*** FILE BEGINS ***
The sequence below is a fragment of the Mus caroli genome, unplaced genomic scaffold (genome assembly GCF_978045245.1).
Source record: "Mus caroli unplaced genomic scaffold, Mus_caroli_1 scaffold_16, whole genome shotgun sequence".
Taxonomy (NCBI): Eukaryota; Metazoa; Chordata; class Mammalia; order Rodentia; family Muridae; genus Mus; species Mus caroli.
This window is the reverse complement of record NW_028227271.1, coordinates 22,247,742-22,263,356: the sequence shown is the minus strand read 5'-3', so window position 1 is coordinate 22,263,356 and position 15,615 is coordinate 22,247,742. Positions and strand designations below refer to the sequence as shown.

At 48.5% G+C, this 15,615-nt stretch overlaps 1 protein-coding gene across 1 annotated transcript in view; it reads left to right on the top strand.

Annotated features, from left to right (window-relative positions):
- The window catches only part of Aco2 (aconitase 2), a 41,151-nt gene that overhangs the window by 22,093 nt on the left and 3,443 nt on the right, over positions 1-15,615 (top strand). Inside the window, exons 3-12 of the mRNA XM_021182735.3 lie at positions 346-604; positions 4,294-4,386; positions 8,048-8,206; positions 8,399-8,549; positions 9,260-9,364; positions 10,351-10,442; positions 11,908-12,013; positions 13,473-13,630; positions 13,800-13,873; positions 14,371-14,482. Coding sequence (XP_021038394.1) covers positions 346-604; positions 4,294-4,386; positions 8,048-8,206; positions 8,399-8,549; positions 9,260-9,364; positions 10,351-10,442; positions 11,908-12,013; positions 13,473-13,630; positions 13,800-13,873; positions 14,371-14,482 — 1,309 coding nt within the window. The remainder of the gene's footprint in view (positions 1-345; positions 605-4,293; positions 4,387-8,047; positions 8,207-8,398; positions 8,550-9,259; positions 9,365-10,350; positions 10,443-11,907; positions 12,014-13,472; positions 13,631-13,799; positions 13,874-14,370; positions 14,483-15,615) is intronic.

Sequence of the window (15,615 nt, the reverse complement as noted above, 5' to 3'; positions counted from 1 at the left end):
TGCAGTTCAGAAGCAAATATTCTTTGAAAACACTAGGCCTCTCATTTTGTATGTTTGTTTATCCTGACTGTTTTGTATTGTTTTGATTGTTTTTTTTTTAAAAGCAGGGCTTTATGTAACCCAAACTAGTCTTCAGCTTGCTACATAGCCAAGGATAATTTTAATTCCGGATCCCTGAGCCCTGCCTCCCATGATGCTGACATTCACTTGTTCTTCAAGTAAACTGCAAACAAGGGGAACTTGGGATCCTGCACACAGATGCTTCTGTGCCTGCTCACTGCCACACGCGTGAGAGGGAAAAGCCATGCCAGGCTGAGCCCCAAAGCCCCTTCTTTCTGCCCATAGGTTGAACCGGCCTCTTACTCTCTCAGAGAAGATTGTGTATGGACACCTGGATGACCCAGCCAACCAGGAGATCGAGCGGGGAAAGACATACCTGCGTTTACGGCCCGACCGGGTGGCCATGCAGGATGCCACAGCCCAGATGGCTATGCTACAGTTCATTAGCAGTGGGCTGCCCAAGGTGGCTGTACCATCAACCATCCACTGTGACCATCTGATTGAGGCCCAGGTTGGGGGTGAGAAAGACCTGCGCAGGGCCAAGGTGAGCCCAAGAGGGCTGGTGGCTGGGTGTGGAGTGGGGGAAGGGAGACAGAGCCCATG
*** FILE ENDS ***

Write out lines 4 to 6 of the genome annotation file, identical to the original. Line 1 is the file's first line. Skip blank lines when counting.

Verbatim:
This window is the reverse complement of record NW_028227271.1, coordinates 22,247,742-22,263,356: the sequence shown is the minus strand read 5'-3', so window position 1 is coordinate 22,263,356 and position 15,615 is coordinate 22,247,742. Positions and strand designations below refer to the sequence as shown.

At 48.5% G+C, this 15,615-nt stretch overlaps 1 protein-coding gene across 1 annotated transcript in view; it reads left to right on the top strand.

Annotated features, from left to right (window-relative positions):